The relevant point to this post relates to the principle of “acculturation” in the legal system. In the kids-for-cash scandal, the element of acculturation was specifically cited as an obstacle to investigating the breakdown in the courts. This was mentioned in Bailey’s King’s Bench Petition (see Bailey docket post). It relates to the point raised by Bailey throughout that skewed loyalties motivated by politics, status, and even personal relationships, have gravely compromised equal access to justice. This climate of acculturation, where loyalties are to the power structures which sustain the attorneys, slowly allows attorneys to turn a blind eye here and a blind eye there to actions that would otherwise dictate more direct intervention, in service to the “institution”, and the power structures that maintain it. These are not easy things to negotiate legally, and professionally, and demonstrate why the role of the attorney, and service of that role with integrity, is so vital. When attorneys grow up professionally through these systems, they fight to maintain their personal positions, among service to other loyalties, and are acculturated to protect much, much more than the specific interest of their client in every cause at issue. The Sandusky tragedy unfortunately illustrates the harm that can result. We will continue provide you with examples of this principle, as we already have. This is the essence of the problem in Pennsylvania.
Again, it is likely that Paterno at some point did convey the information he received to an attorney in 2002. The attorney/client privilege, a vital individual protection in a system with integrity, may limit any ability to know much more than this. To illustrate the point of this post, however, we will assume that such communication occurred. If Paterno communicated to counsel what he testified to the grand jury, it is reasonable that Paterno was informed that he has satisfied his legal obligations. This is what the grand jury concluded. This is where the acculturation comes into play. In 2002, there would already have been something to protect – the 1998 secret – which was kept to protect the institution and power structures. The 2002 information threatened the 1998 secret, which institutionally demanded be kept secret for the same reasons. Counsel with an institutional secret to protect would naturally instruct the purveyor of the information that since his legal duty had been satisfied, he need not and should not discuss it again with anyone, and that the attorney would take all action deemed appropriate. Reasonable persons would heed that advice, trusting that they had placed the information in the right hands – their attorney. Through this dynamic, if it is accurate, numerous crimes of the most heinous nature imaginable had now been covered up, and numerous more were allowed to happen. Paterno, McQueary, and others surely did not forget what they had seen and heard, and these things were left to fester, and whether, over time, they had a duty to follow up is a moot point because the climate had been set by the institutional secret. The longer such secrets are kept by the individual, the more daunting the prospect of being the one person to bring down the institution. This is surely not the only such secret maintained by Penn State and its lawyers, and this is how cultural tones are set.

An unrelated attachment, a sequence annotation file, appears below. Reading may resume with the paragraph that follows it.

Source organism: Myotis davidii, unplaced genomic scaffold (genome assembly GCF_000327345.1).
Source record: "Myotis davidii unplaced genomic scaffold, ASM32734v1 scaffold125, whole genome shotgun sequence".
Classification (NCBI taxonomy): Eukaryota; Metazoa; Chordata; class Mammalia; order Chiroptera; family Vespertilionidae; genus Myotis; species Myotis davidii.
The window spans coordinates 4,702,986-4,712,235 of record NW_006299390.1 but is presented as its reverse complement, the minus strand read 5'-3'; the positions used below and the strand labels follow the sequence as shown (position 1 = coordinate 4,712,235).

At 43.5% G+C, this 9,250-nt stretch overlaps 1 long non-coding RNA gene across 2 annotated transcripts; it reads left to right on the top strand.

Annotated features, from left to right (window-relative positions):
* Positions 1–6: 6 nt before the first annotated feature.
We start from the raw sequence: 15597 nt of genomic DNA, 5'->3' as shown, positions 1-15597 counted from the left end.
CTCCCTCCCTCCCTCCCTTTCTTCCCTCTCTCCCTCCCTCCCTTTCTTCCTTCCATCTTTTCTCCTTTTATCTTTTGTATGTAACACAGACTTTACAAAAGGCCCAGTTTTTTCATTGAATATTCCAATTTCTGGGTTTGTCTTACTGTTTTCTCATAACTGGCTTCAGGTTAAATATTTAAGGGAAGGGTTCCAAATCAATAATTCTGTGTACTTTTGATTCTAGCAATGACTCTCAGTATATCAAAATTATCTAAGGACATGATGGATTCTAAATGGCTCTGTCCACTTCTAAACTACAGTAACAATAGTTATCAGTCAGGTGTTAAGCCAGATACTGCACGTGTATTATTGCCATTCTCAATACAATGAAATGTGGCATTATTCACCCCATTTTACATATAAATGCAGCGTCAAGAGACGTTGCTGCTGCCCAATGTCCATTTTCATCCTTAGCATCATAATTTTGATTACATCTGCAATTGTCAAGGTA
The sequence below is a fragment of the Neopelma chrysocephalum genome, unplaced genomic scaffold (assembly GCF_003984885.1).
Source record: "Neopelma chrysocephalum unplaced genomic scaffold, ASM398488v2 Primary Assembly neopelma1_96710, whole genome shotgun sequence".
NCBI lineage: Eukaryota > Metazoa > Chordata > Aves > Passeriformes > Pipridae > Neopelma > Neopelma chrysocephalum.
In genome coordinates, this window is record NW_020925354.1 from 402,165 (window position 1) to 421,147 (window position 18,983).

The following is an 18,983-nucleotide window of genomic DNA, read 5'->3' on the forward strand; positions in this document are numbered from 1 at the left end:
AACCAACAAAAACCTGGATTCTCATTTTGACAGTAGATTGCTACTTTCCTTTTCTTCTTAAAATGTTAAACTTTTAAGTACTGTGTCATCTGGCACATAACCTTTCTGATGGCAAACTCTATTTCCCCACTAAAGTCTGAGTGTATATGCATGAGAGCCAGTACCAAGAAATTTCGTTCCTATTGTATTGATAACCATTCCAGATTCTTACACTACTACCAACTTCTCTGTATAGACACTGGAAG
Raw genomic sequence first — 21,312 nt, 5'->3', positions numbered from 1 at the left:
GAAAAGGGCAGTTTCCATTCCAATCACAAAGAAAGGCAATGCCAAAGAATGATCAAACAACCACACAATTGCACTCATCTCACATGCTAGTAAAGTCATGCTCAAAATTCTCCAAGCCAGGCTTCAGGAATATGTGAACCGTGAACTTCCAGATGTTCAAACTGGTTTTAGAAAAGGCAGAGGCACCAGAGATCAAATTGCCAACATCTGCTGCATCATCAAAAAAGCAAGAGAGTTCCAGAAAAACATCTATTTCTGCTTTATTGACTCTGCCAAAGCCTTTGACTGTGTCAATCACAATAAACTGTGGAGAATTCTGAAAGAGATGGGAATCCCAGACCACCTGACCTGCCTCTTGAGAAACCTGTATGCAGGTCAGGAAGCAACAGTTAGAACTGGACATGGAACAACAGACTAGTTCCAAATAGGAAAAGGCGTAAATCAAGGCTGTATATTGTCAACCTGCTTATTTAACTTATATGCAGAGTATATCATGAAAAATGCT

The hallmark of the climate of acculturation is secrecy, and secrecy is the theme of whistle blower litigation, and other civil rights litigation. Penn State dominates the culture of central Pennsylvania, and the federal court judges in Harrisburg have sprung forth from this same climate of acculturation, through state political circles. These courts have demonstrably protected, at least tolerated, efforts to conceal misconduct by state actors and their attorneys. This is the “good old boys” network, and Penn State and its lawyers are big players in that network. The good old boys network is what has given rise to the civil rights law network, and we believe both networks are working toward competing principles – equal access to justice for all in the latter case, perversion of justice for a select few in the former. In the Sandusky case, the good old boys network has caused grievous harm to untold numbers of innocent children, and the civil rights law network will continue to shine the light on the conditions that allowed it to happen. We will bring you specific material relating to Penn State, and other matters that touch upon our overall theme, as this mission continues to be fulfilled.
Please read on about the unprecedented action taken by Don Bailey’s clients, and allow this post provide you with some context as to why Don Bailey, and the clients he represents, are not treated with favor, as we have suggested, and has Don has suggested for years.